The Harmful Progression of Gum Disease

the-harmful-progression-of-gum-disease

Gum disease is an infection of the gums that, if left untreated, can range from mild-to-severe. If action isn’t taken, gum disease can lead to the loss of teeth. Read on to learn more about gum disease and the damaging effects it can have on your smile if left untreated. 

What is Gum Disease? 

Periodontal disease, also known as gum disease, is an infection of the tissues that hold your teeth in place. For most patients, it’s caused by poor dental habits that allow plaque to build up on your teeth and harden. In severe cases, gum disease can cause sore, bleeding gums, painful chewing problems, and even tooth loss. 

What Causes Gum Disease? 

The National Institute of Dental and Craniofacial Research explains that our mouths are full of bacteria. These bacteria, along with mucus and other particles, constantly form a sticky, colorless plaque on the teeth. Brushing and flossing properly each day can remove plaque, however, if not removed, tartar can form on the teeth. Tartar can only be removed from the teeth by a dentist or dental hygienist. 

In addition to poor oral hygiene, other lifestyle factors can contribute to periodontal disease. For example, smoking. Those who smoke are more likely to have gum disease, and their cases can be more difficult to treat. Other risk factors include:

  • Diabetes 
  • Hormonal changes in girls and women
  • Diabetes
  • Medications that reduce production of saliva 
  • Certain illnesses, like AIDS
  • Genetic susceptibility 

The Progression

The development of periodontal disease begins with plaque, which is a sticky film that is made primarily up of bacteria. If you don’t clean the plaque off your teeth properly, this is how gum disease can progress and become periodontitis, the most severe form of gum disease:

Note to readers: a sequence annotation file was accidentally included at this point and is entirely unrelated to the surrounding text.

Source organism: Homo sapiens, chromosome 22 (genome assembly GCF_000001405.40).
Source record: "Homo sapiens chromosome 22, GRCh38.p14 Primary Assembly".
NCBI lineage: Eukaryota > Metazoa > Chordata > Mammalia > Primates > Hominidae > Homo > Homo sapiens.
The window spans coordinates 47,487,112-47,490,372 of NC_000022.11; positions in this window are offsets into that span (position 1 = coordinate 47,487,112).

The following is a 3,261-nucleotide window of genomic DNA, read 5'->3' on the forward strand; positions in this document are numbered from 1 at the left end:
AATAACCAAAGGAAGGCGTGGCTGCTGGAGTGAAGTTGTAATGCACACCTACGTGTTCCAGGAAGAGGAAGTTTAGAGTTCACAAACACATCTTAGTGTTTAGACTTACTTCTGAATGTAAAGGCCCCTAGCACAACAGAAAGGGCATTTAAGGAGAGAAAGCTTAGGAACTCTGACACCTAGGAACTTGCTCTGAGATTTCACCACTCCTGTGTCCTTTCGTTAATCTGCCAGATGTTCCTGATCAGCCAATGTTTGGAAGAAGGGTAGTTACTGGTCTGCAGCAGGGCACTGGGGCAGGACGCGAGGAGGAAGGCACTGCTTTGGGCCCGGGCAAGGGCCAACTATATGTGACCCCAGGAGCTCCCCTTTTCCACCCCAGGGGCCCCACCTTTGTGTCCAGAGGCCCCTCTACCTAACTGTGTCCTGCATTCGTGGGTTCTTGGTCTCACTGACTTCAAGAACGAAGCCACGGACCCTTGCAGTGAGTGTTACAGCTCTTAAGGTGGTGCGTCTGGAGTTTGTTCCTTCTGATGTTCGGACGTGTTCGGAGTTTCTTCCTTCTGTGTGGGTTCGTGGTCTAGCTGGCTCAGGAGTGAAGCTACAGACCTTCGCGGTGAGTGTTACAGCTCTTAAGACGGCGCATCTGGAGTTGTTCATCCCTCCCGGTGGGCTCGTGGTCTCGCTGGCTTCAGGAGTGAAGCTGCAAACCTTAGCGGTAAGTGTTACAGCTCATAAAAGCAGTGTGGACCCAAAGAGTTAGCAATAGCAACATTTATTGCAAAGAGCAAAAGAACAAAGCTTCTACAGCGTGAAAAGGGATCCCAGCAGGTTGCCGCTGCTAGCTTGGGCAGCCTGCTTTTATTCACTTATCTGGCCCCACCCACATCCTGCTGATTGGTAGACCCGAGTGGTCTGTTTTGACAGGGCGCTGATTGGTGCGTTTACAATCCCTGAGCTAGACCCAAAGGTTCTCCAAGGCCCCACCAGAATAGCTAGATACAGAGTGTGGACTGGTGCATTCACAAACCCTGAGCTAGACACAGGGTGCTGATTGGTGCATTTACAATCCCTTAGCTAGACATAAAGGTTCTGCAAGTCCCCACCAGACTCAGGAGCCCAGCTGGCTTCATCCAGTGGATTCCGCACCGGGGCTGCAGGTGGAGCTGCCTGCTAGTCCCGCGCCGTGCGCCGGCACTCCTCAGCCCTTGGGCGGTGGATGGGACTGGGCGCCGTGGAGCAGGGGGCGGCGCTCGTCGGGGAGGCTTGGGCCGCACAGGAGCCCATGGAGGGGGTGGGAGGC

• Plaque forms on your teeth when starches and sugars in food interact with bacteria normally found in the indoor mouth. 
  • Then, plaque can harden under your gum line into tartar if it stays on your teeth. Tartar is more difficult to remove and it’s filled with bacteria. The longer plaque and tartar are stuck on your teeth, the more difficult they are to remove and the more damage they can do. 
  • Plaque can then cause gingivitis, the mildest form of gum disease. This results in irritation and inflammation of the part of your gum tissue and the base of your teeth. This stage of gum disease can be reversed. 
  • When you don’t get gingivitis treated, periodontitis can form. This can lead to pockets developing between your gums and teeth that fill with plaque, tartar, and bacteria. If not treated, these deep infections can cause a loss of tissue and bone. Ultimately, you could lose one or more teeth. 

Symptoms of Gum Disease 

When gums are healthy, they fit snugly around your teeth and are pale pink in color and firm to the touch. When they are suffering from infection, the symptoms can include:

  • Swollen or puffy gums
  • Bright red or purplish gums
  • Gums that feel tender when touched and bleed easily
  • Pink-tinged toothbrush after brushing 
  • Spitting out blood when brushing or flossing your teeth
  • Bad breath
  • Pus between the teeth and gums
  • Loose teeth or loss of teeth
  • Painful chewing
  • New spaces developing between your teeth
  • Gums that recede from your teeth and make your teeth look longer than normal
  • A change in the way your teeth fit together when you bite 

Gum Disease Treatment

At Niles Family Dentistry, we offer a couple of different treatments to help with gum disease. We offer: 

Deep cleaning 

Scaling and root planing is a way that we can deep clean your teeth to create a healthy tissue environment in which tissues can re-adapt to normal tooth surfaces. Gum disease is caused due to a buildup of calculus, plaque, and stain on the crowns and roots surfaces of teeth. It typically begins as a localized infection and gingival inflammation, however, when left untreated it can progress to serious disease that results in severe damage to the gums and bones that support your teeth. In these severe cases, teeth can be lost, gingival tissue can detach from the teeth, and periodontal pockets form. 

Periodontal maintenance

Another treatment for gum disease is periodontal maintenance. This includes the procedures and protocols employed to clean and maintain the teeth and gums following a diagnosis and stabilization treatment of periodontal disease. After a certain point, gum disease can not be cured but rather managed. While a patient may think these treatments for gum disease seem like a regular cleaning, treatment can vary from person to person due to how we have to closely evaluate and examine the mouth more frequently. 

Get Healthy Gums with Niles Family Dentistry

If you believe you are showing signs or mild-to-severe gum disease, call our team at Niles Family Dentistry at (720)-744-0001. We have treated it all, and we’re here for you no matter the state of your gums. Make an appointment with us today! 

Ashley Niles

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